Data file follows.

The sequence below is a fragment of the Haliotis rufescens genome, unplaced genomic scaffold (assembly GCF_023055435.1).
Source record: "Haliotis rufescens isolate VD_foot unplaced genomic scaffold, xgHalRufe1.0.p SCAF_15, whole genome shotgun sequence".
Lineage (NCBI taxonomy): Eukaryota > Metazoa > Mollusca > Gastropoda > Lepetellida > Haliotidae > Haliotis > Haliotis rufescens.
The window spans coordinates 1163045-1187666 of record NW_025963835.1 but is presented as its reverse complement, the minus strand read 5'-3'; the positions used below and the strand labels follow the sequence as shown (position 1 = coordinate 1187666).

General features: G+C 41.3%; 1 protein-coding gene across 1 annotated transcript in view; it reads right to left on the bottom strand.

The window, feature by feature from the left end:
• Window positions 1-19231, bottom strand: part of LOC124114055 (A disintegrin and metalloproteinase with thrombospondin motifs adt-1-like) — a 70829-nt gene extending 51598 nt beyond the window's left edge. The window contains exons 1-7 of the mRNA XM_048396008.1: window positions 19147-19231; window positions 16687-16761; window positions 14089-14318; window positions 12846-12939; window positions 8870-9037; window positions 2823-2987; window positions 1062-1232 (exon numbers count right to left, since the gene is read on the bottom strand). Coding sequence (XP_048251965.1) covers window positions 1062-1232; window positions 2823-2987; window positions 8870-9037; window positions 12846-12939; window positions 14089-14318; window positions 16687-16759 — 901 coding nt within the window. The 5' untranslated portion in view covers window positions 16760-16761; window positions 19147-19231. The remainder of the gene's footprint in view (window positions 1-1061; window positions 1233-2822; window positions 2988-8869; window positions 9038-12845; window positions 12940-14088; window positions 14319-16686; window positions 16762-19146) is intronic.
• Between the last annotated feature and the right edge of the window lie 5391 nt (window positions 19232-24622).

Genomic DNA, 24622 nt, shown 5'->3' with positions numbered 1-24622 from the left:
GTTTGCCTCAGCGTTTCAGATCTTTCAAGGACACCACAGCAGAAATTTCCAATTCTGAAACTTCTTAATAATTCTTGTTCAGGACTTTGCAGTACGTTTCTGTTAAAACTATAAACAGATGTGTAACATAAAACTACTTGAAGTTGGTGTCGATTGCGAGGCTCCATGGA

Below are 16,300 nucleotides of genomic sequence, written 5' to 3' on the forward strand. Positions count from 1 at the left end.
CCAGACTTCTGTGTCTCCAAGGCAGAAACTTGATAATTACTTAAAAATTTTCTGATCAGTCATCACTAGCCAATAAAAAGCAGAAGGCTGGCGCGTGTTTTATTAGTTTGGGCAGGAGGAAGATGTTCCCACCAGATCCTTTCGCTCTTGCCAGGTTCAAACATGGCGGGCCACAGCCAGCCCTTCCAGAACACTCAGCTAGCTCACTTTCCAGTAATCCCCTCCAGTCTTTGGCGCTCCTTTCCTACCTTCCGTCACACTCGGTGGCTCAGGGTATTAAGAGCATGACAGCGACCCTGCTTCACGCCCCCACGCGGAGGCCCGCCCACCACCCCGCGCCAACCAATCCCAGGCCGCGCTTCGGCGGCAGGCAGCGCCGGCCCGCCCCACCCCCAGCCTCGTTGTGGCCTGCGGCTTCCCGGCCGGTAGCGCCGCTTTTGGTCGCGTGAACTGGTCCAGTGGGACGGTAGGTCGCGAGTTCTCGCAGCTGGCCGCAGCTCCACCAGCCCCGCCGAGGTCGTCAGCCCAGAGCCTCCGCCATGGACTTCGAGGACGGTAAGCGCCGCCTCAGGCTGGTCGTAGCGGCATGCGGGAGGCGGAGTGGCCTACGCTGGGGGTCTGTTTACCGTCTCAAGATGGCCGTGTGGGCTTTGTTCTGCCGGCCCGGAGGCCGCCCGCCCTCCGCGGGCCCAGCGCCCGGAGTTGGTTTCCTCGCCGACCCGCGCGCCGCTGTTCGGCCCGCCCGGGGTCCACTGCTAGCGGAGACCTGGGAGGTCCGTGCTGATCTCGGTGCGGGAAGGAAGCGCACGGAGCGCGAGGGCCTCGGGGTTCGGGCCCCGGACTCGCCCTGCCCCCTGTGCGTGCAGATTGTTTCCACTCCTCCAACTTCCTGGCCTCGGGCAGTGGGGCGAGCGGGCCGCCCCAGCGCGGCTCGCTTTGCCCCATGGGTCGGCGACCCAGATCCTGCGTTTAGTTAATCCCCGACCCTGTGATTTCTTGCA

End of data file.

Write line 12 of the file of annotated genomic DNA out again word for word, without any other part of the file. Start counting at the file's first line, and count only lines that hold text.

CCAGACTTCTGTGTCTCCAAGGCAGAAACTTGATAATTACTTAAAAATTTTCTGATCAGTCATCACTAGCCAATAAAAAGCAGAAGGCTGGCGCGTGTTTTATTAGTTTGGGCAGGAGGAAGATGTTCCCACCAGATCCTTTCGCTCTTGCCAGGTTCAAACATGGCGGGCCACAGCCAGCCCTTCCAGAACACTCAGCTAGCTCACTTTCCAGTAATCCCCTCCAGTCTTTGGCGCTCCTTTCCTACCTTCCGTCACACTCGGTGGCTCAGGGTATTAAGAGCATGACAGCGACCCTGCTTCACGCCCCCACGCGGAGGCCCGCCCACCACCCCGCGCCAACCAATCCCAGGCCGCGCTTCGGCGGCAGGCAGCGCCGGCCCGCCCCACCCCCAGCCTCGTTGTGGCCTGCGGCTTCCCGGCCGGTAGCGCCGCTTTTGGTCGCGTGAACTGGTCCAGTGGGACGGTAGGTCGCGAGTTCTCGCAGCTGGCCGCAGCTCCACCAGCCCCGCCGAGGTCGTCAGCCCAGAGCCTCCGCCATGGACTTCGAGGACGGTAAGCGCCGCCTCAGGCTGGTCGTAGCGGCATGCGGGAGGCGGAGTGGCCTACGCTGGGGGTCTGTTTACCGTCTCAAGATGGCCGTGTGGGCTTTGTTCTGCCGGCCCGGAGGCCGCCCGCCCTCCGCGGGCCCAGCGCCCGGAGTTGGTTTCCTCGCCGACCCGCGCGCCGCTGTTCGGCCCGCCCGGGGTCCACTGCTAGCGGAGACCTGGGAGGTCCGTGCTGATCTCGGTGCGGGAAGGAAGCGCACGGAGCGCGAGGGCCTCGGGGTTCGGGCCCCGGACTCGCCCTGCCCCCTGTGCGTGCAGATTGTTTCCACTCCTCCAACTTCCTGGCCTCGGGCAGTGGGGCGAGCGGGCCGCCCCAGCGCGGCTCGCTTTGCCCCATGGGTCGGCGACCCAGATCCTGCGTTTAGTTAATCCCCGACCCTGTGATTTCTTGCA